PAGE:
NBC anchor to speak at commencement



Jessie Markovetz

Brian Williams, anchor and managing editor of CNBC’s “The News with Brian Williams,” will address the Class of 2003 during the commencement exercises this May.

Williams, who will replace Tom Brokaw as the anchor of “NBC Nightly News” in December 2004, is currently embedded in Iraq where he provides timely reports about the war effort.

In more than 20 years in broadcast journalism, Williams has covered events such as the Sept. 11 attacks, the death of Princess Diana, the crash of TWA Flight 800 and the election of Nelson Mandela in South Africa.

University President Rev. Edmund Dobbin, O.S.A., said Williams was nominated by a professor in the communication department as well as by a recent graduate of the University.

“His selection is very current and very relevant to situation of the world as students leave,” Dobbin said.

That relevance to the situation in Iraq could ironically prevent Williams from making it to commencement, but Dobbin does not expect a scheduling conflict.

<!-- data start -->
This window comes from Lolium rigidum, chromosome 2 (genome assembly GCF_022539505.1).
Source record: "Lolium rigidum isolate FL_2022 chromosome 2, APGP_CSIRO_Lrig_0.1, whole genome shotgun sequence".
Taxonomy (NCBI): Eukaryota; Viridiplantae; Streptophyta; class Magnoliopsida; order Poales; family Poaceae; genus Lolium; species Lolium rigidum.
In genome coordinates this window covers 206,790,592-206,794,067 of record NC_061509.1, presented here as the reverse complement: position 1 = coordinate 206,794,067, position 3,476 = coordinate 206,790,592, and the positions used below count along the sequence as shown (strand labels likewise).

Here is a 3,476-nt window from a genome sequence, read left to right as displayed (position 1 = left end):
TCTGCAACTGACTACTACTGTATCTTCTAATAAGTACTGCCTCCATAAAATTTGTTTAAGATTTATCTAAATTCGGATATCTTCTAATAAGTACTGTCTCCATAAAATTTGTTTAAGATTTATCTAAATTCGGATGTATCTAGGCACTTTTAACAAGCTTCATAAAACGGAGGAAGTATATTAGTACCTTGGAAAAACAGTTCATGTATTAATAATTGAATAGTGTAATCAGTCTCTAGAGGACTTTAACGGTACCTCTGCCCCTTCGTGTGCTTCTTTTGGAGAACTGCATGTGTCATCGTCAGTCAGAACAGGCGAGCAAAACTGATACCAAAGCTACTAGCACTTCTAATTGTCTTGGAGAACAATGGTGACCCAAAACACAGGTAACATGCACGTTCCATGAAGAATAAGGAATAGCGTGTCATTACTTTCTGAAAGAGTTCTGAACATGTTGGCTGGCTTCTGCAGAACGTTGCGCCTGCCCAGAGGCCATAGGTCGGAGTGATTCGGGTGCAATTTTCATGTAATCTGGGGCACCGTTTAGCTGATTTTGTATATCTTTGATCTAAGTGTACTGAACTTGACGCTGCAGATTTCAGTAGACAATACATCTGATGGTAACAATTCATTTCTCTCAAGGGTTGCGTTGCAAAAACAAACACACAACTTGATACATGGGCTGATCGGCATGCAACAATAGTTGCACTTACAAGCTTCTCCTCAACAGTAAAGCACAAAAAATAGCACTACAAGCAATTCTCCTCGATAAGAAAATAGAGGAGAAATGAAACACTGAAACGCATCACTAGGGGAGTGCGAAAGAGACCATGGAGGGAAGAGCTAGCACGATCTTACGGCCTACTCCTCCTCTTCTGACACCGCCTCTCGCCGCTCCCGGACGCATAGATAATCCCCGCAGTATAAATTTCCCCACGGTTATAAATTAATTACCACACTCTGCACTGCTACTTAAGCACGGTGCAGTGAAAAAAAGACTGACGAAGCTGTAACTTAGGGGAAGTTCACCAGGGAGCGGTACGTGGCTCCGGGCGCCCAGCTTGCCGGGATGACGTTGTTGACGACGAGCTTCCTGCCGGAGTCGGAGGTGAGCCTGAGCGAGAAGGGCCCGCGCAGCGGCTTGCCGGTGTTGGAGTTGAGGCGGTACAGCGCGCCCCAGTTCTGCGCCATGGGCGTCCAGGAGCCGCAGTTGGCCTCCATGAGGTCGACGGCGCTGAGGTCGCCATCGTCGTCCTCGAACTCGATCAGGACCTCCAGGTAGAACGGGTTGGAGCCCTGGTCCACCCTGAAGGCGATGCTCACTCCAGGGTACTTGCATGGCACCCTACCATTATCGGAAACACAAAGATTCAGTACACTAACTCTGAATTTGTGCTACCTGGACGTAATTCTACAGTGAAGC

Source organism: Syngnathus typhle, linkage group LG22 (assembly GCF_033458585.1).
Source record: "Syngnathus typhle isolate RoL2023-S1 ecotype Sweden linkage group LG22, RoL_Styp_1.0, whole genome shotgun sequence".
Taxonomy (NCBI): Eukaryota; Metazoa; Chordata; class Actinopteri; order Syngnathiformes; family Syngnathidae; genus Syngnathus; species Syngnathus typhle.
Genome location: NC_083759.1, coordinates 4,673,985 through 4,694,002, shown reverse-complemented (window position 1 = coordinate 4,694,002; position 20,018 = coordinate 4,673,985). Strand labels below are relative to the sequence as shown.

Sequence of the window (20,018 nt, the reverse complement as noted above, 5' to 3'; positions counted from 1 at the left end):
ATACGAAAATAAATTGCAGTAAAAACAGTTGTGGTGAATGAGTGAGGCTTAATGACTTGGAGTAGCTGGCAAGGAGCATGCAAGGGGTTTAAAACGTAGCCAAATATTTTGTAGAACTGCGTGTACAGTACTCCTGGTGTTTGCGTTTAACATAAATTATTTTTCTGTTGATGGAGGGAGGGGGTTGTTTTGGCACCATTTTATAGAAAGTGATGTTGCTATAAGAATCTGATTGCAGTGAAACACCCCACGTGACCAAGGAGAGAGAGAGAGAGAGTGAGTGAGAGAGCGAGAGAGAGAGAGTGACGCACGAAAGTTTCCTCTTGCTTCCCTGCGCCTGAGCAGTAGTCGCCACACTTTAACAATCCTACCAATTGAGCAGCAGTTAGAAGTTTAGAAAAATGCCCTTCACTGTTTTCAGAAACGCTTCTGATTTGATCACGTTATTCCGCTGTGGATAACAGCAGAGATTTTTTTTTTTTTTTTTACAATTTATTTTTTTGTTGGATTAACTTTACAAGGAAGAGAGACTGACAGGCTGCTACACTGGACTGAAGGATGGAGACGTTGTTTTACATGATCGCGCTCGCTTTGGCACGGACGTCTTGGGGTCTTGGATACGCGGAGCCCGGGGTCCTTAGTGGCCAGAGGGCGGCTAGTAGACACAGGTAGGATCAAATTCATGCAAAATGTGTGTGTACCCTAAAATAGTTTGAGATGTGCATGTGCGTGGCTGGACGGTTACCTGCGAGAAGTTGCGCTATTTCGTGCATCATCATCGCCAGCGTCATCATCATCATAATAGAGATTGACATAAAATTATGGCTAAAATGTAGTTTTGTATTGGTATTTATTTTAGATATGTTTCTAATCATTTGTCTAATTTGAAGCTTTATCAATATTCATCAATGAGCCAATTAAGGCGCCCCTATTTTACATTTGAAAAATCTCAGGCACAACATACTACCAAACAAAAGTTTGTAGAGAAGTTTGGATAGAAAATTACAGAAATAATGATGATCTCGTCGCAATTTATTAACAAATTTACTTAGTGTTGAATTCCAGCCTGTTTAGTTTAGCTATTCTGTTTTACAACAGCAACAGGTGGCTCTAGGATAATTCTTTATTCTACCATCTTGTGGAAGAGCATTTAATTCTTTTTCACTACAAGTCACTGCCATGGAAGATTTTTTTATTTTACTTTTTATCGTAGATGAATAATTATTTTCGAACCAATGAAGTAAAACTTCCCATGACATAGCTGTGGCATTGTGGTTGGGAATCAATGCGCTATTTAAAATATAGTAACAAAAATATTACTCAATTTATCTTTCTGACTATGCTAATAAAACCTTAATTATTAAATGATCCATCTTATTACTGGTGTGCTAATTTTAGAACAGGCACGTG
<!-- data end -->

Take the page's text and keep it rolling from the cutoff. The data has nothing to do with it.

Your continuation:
“There’s no indication that it will be a problem,” he said.

Possibly being held up in Iraq “doesn’t seem to be the situation.”

Williams has earned three Emmys during his career for the coverage of the stock market crash in 1987, flooding in Iowa in 1993 and most recently live coverage of a plane crash in Taiwan in 2001.

Additionally, the National Father’s Day Committee named Williams Father of the Year in 1996 and GQ magazine dubbed him its Man of the Year and “the most interesting man in television today” in 2001.

Before joining NBC, Williams worked in Philadelphia and New York as a correspondent for CBS after breaking in with a local station in Pittsburg, Kan. He also held several jobs in the White House before breaking into broadcast news.

Honorary degrees will also be conferred upon Special Olympics athlete and spokeswoman Loretta Clairborne, former GE Plastics-Pacific president Herbert G. Rammrath ’57 and Most Reverend Daniel T. Turley, O.S.A.

Clairborne, who was diagnosed as mentally retarded and legally blind shortly after birth, has excelled in Special Olympics events around the world and in 1996 was inducted into the organization’s hall of fame.

Rammrath, an active donor to the University, spent 30 years with GE Plastics, where he strengthened the $1.5 billion plastics market in Asia. He is now chairman of the United Plastics Group, a leading plastics molding company.

Bishop Turley has spent years of his life aiding poor people in Peru.

He first worked in the South American country in 1969, and today he continues to support the needy through soup kitchens, educational aid and health care education.